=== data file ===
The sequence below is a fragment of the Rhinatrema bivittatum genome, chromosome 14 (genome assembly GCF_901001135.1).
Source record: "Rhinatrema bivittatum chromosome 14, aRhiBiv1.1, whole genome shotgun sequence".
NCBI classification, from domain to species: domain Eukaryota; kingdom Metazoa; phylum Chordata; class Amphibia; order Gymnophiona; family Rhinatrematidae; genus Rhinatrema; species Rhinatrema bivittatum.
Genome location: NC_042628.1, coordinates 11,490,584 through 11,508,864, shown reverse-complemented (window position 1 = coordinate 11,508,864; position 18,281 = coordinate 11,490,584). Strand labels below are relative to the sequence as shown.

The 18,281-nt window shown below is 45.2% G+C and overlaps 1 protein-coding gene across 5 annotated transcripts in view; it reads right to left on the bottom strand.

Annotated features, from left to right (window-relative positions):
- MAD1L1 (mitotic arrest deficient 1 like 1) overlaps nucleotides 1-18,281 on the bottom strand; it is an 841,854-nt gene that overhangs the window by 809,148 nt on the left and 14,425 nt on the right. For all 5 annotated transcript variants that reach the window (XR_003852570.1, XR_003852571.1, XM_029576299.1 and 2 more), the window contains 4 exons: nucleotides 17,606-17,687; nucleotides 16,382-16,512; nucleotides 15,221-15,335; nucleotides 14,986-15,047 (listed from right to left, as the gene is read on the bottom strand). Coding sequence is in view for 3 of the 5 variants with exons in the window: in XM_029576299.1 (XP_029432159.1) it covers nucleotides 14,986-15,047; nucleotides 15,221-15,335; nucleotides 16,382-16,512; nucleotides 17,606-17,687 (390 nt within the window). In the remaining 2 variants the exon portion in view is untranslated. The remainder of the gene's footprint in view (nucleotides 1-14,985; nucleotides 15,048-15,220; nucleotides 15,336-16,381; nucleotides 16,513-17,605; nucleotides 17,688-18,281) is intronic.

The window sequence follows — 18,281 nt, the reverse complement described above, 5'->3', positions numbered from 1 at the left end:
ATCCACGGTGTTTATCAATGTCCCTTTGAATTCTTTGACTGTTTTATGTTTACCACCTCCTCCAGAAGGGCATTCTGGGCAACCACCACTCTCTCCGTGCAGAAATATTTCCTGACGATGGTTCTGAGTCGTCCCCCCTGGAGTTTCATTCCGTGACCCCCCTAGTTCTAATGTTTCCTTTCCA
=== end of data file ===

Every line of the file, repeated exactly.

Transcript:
The sequence below is a fragment of the Rhinatrema bivittatum genome, chromosome 14 (genome assembly GCF_901001135.1).
Source record: "Rhinatrema bivittatum chromosome 14, aRhiBiv1.1, whole genome shotgun sequence".
NCBI classification, from domain to species: domain Eukaryota; kingdom Metazoa; phylum Chordata; class Amphibia; order Gymnophiona; family Rhinatrematidae; genus Rhinatrema; species Rhinatrema bivittatum.
Genome location: NC_042628.1, coordinates 11,490,584 through 11,508,864, shown reverse-complemented (window position 1 = coordinate 11,508,864; position 18,281 = coordinate 11,490,584). Strand labels below are relative to the sequence as shown.

The 18,281-nt window shown below is 45.2% G+C and overlaps 1 protein-coding gene across 5 annotated transcripts in view; it reads right to left on the bottom strand.

Annotated features, from left to right (window-relative positions):
- MAD1L1 (mitotic arrest deficient 1 like 1) overlaps nucleotides 1-18,281 on the bottom strand; it is an 841,854-nt gene that overhangs the window by 809,148 nt on the left and 14,425 nt on the right. For all 5 annotated transcript variants that reach the window (XR_003852570.1, XR_003852571.1, XM_029576299.1 and 2 more), the window contains 4 exons: nucleotides 17,606-17,687; nucleotides 16,382-16,512; nucleotides 15,221-15,335; nucleotides 14,986-15,047 (listed from right to left, as the gene is read on the bottom strand). Coding sequence is in view for 3 of the 5 variants with exons in the window: in XM_029576299.1 (XP_029432159.1) it covers nucleotides 14,986-15,047; nucleotides 15,221-15,335; nucleotides 16,382-16,512; nucleotides 17,606-17,687 (390 nt within the window). In the remaining 2 variants the exon portion in view is untranslated. The remainder of the gene's footprint in view (nucleotides 1-14,985; nucleotides 15,048-15,220; nucleotides 15,336-16,381; nucleotides 16,513-17,605; nucleotides 17,688-18,281) is intronic.

The window sequence follows — 18,281 nt, the reverse complement described above, 5'->3', positions numbered from 1 at the left end:
ATCCACGGTGTTTATCAATGTCCCTTTGAATTCTTTGACTGTTTTATGTTTACCACCTCCTCCAGAAGGGCATTCTGGGCAACCACCACTCTCTCCGTGCAGAAATATTTCCTGACGATGGTTCTGAGTCGTCCCCCCTGGAGTTTCATTCCGTGACCCCCCTAGTTCTAATGTTTCCTTTCCA